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Judges donning traditional dress, process from Westminster Abbey in London

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A judge holds on to her wig in a sudden gust of wind as she processes to Parliament from Westminster Abbey on October 3, 2011 in London, England. The start of the legal year is marked with a traditional religious service and procession from Westminster Abbey. The judges arrive from the Royal Courts of Justice for the service followed by a procession to The Houses of Parliament where the Lord Chancellor hosts a reception.

Peter Macdiarmid / Getty Images

Judges process to Parliament from Westminster Abbey on October 3, 2011 in London, England.

More information about the history and tradition of the Lord Chancellor's breakfast.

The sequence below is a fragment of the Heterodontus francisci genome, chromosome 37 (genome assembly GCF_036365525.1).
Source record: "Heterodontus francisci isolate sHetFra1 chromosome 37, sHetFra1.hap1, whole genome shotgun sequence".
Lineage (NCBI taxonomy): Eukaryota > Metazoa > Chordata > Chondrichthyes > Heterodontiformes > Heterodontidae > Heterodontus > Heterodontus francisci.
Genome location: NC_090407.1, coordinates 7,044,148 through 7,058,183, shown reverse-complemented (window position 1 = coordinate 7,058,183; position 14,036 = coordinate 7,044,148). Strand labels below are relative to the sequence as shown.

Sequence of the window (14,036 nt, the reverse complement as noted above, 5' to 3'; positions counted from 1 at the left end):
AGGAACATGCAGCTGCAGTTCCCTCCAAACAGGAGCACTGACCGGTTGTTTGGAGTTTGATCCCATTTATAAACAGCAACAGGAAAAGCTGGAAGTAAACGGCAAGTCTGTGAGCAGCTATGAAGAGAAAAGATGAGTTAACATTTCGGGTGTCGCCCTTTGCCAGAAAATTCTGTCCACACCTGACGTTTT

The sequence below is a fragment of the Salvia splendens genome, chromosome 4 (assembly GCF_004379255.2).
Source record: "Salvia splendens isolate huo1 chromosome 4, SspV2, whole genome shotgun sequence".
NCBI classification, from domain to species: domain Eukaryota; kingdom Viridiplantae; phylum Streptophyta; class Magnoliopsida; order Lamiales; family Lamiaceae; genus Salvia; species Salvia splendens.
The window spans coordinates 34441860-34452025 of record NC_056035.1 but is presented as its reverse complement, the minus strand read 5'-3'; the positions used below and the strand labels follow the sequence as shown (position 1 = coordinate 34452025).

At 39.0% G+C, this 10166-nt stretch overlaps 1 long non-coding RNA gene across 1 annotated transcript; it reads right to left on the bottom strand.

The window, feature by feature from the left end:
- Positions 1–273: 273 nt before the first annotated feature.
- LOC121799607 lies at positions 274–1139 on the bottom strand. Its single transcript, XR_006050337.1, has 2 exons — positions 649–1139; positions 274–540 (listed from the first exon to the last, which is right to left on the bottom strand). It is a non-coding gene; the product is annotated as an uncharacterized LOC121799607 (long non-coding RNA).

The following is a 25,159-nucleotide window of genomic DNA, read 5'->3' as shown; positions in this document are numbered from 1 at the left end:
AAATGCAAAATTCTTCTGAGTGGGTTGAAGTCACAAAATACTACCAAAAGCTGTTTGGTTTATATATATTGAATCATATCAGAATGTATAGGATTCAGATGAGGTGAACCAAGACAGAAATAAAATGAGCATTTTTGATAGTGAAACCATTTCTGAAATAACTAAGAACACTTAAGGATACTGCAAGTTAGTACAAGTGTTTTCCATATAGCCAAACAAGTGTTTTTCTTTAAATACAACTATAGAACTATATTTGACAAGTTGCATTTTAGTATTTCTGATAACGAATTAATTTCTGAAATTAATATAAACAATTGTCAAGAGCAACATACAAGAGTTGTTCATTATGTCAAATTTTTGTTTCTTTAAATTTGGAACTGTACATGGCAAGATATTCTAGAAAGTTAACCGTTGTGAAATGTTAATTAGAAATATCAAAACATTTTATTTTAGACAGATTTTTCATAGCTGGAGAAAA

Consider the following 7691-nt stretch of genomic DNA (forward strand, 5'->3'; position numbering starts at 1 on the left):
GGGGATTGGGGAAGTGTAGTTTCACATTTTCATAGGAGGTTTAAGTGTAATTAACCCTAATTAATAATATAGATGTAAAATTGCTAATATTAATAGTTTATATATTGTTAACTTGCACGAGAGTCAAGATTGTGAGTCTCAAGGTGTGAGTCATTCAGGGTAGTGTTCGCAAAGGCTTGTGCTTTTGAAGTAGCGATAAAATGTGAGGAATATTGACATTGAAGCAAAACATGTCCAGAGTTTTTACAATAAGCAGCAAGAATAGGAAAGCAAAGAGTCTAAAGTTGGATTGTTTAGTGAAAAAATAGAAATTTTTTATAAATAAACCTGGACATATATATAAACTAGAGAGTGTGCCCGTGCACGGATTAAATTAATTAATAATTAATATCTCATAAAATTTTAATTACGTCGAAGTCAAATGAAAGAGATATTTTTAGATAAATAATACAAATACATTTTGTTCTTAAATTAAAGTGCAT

Apparently there have been some who favor jettisoning the wigs which went out of style long ago, but for now, they remain.

According to the Guardian (2007 article):

In the late 17th century, during the reign of Charles II, wigs became essential wear in society. The fashion came from the court of Louis XIV. Wig is short for periwig, which derives from the French perruque.

When wigs went out of fashion during the reign of George III, judges and barristers continued to wear them in court.